Dallas Cowboys’ Dan Quinn made a Jason Garrett mistake without being Jason Garrett

Roger Steinman (Garrett); Ron Jenkins (Quinn)/Associated Press
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The Dallas Cowboys will retain their “top three” coaches, when one of them should already be a head coach elsewhere.*

(*True, if you believe the owner.)

Mike McCarthy was never going to be fired, no matter how badly so much of the world wants to believe owner Jerry Jones would eat more than $15 million to make MM go away so he could hire Sean Payton.

It’s difficult to envision a team hiring offensive coordinator Kellen Moore to be its head coach considering the way the Cowboys finished the season.

Which leaves defensive coordinator Dan Quinn, who is gambling that his stock and value will be as high, or higher, this time next year as it is today.

Either Quinn ultimately wants to be the next head coach of the Dallas Cowboys, and he’s following the Jason Garrett Plan, or he fell for another Jerry Jones’ sales pitch.

On Friday morning, Jerry called the Dallas Cowboys’ flagship radio station, KRLD 105.3 The Fan, to make an unscheduled appearance. He wanted to clear up a few subjects, starting with the job security of his head coach.

Sounds like the Cowboys are runnin’ it back in 2022.

Whereas on Jerry’s previous radio appearance he said he was “mad,” now he sounds like Jerry again. Hopeful. Optimistic. Selling.

Jerry said McCarthy was always coming back, and that Quinn had a chance to be an NFL head coach but passed on the opportunity to return for a second season with the Cowboys.

Take that free scoop of ice cream Jerry offered during this radio interview with some hesitation; there is always some “truthiness” to Jerry’s “candid” answers. And I’m not tryin’ to be trite. Seeresly.

Jerry said Quinn turned down offers to become an NFL head coach, which, if true, is a dangerous path for the Cowboys defensive coordinator, and has shades of what Jason Garrett did more than a decade ago.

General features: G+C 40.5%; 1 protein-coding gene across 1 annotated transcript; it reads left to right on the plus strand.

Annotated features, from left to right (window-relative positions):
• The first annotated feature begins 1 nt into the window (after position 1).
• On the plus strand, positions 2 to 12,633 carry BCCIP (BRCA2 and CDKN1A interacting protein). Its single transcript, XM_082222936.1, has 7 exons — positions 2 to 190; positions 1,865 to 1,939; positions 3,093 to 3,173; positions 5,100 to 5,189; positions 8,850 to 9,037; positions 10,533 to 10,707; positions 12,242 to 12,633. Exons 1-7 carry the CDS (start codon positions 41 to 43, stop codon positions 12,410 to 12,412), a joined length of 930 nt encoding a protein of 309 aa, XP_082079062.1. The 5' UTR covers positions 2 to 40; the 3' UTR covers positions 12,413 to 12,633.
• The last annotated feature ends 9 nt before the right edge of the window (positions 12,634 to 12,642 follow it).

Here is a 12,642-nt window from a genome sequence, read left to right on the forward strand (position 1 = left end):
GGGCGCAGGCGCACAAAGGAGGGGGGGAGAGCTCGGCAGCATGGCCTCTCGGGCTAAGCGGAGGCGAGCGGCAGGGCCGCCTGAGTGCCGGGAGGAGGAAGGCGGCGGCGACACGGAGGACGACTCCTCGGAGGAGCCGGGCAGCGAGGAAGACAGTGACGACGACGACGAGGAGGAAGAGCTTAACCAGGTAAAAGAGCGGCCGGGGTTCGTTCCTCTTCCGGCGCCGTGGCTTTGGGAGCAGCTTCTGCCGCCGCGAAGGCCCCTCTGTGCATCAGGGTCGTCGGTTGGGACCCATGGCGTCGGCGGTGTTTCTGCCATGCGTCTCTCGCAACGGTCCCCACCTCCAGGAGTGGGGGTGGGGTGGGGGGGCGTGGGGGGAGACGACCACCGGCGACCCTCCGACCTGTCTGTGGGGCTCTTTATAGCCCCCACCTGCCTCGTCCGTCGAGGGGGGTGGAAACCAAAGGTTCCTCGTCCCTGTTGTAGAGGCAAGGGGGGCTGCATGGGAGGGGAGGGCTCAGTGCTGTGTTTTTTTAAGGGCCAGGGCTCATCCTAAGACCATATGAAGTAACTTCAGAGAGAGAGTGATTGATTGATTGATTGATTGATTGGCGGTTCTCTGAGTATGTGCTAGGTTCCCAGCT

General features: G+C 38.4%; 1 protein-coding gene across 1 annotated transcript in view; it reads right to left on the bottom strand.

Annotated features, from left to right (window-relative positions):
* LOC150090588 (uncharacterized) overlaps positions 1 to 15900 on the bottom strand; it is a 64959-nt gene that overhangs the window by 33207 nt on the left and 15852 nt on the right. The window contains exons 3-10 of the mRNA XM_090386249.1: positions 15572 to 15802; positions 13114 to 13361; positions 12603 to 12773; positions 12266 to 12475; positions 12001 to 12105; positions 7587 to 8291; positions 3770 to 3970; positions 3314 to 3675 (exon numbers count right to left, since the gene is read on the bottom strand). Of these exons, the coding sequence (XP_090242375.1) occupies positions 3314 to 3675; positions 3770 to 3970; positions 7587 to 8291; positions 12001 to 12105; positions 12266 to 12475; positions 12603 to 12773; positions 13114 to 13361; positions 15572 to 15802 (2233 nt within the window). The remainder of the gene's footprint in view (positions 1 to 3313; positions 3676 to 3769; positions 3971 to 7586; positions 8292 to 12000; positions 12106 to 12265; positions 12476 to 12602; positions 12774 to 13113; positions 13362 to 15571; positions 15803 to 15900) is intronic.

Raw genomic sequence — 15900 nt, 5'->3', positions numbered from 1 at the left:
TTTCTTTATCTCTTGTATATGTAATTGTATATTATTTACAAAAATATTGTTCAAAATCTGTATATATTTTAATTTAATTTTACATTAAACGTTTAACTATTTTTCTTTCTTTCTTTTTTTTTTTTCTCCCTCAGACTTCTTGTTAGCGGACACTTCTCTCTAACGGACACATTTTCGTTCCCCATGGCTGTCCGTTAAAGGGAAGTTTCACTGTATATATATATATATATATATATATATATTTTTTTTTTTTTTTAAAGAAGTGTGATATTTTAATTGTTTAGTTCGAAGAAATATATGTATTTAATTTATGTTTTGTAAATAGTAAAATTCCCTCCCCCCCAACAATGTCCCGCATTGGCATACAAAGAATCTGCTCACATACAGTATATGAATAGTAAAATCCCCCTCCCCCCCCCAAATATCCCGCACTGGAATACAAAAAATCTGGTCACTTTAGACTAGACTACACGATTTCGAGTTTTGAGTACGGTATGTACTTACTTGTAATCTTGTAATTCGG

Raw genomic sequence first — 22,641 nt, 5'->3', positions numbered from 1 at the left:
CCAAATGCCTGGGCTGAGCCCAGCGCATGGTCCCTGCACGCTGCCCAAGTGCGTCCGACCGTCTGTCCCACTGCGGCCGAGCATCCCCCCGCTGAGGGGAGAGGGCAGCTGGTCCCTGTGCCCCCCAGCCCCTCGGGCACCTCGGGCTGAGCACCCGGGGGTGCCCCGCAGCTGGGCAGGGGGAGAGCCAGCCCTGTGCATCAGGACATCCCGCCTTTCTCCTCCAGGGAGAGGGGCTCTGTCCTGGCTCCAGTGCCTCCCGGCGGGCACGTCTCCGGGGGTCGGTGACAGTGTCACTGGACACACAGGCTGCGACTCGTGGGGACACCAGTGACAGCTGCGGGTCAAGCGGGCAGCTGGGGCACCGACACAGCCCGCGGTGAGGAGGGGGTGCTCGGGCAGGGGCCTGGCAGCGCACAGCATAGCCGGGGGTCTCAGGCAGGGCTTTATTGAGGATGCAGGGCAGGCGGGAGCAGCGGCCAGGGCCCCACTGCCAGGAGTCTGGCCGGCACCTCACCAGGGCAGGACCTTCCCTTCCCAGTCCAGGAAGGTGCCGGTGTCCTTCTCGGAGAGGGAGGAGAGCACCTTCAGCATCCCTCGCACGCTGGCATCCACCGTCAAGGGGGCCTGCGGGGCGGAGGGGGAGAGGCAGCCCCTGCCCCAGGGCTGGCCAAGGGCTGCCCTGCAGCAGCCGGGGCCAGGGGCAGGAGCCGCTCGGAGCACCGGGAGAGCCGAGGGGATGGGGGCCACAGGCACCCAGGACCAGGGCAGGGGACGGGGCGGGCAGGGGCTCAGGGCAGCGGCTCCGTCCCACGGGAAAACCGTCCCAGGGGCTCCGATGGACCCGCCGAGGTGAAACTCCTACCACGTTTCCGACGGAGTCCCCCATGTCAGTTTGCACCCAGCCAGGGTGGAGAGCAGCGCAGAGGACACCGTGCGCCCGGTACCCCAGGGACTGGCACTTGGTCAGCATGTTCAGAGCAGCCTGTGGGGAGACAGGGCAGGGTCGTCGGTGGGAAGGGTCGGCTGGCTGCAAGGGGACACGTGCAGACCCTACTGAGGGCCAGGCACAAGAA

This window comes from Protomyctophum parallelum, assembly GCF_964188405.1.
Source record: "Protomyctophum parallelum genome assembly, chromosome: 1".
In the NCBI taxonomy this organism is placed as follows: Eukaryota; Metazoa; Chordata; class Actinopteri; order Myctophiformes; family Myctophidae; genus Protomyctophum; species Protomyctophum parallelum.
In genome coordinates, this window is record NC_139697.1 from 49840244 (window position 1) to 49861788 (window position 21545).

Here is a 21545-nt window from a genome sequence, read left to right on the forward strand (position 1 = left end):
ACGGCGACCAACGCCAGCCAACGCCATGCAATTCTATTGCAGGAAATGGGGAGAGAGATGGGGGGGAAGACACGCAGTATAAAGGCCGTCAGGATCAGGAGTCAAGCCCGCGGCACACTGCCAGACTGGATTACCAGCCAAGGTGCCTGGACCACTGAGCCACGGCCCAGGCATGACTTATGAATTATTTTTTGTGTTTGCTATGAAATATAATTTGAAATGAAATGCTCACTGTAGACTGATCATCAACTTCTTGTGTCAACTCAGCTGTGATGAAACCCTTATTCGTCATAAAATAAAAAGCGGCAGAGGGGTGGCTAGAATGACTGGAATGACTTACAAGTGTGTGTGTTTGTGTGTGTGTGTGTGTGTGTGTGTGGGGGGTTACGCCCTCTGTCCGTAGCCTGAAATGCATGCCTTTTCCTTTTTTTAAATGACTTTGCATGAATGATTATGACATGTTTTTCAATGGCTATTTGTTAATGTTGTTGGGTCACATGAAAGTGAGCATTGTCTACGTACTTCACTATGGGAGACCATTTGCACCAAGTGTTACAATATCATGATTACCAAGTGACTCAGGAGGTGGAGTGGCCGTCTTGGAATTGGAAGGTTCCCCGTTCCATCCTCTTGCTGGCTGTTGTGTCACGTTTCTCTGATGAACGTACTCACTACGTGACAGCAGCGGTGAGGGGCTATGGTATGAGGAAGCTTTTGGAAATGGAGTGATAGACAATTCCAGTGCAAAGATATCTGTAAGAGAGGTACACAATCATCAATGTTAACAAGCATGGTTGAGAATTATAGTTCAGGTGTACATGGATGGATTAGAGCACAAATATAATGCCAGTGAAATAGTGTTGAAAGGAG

Jerry said he envisions DQ to be his DC for “years to come.”

As a former NFL head coach who had the Atlanta Falcons in the Super Bowl, Dan Quinn cannot possibly want this for his career.

Because DQ must know that in the eyes of Jerry Jones, he is not Jason Garrett.

JG was always destined to be the eventual head coach of the Cowboys, whereas Quinn’s time with the team has more of a Mike Zimmer feel.

If Quinn did turn down a chance to be an NFL head coach again, it serves as more evidence Jerry could sell a $25 cup of black gas station coffee to Starbucks founder Howard Schultz.

After the 2007 season, then Cowboys offensive coordinator Jason Garrett interviewed for the head coaching position in Baltimore, and went so far to have negotiations with the team.

He also talked to the Atlanta Falcons.

And he talked to Jerry, too.

Garrett turned down the Ravens’ offer because the job he always wanted was to be the head coach of the Dallas Cowboys. He knew that when his boss, Wade Phillips, was fired he would get his chance.

And Jerry gave Garrett a giant raise to stay, too.

When Jerry hired Garrett to be the team’s offensive coordinator after the 2006 season, he made the move before he hired Wade.

Jerry was grooming Garrett, whom he had known since the 1990s when he was a backup quarterback with the Cowboys, to be his Tom Landry.

When Jerry fired Uncle Wade in the middle of the 2010 season, he named Garrett the interim head coach. Garrett would become the longest-tenured coach of the Cowboys behind Landry.

Jerry didn’t fire Garrett, either. His contract expired after the 2019 season, and he was not retained.

Quinn cannot expect the type of love, loyalty and respect Jerry showed Jason. What Jerry did for Jason was to treat him like family.

What Dan Quinn did in his first season with the Cowboys was going to attract suitors, and it did.

Whether the Chicago Bears, Denver Broncos or New York Giants actually offered their head coaching positions to Quinn the public will never know.

He took his name out of consideration, and he’s back for another year.

If Quinn wants to be an NFL head coach again, and he rejected one of these jobs, he’s taking an enormous risk.

You never know if they’re going to call again.

And if Dan Quinn wants to be the head coach of the Dallas Cowboys, someone in his family, or his “camp,” needs to tell him that, to Jerry Jones, he’s not Jason Garrett.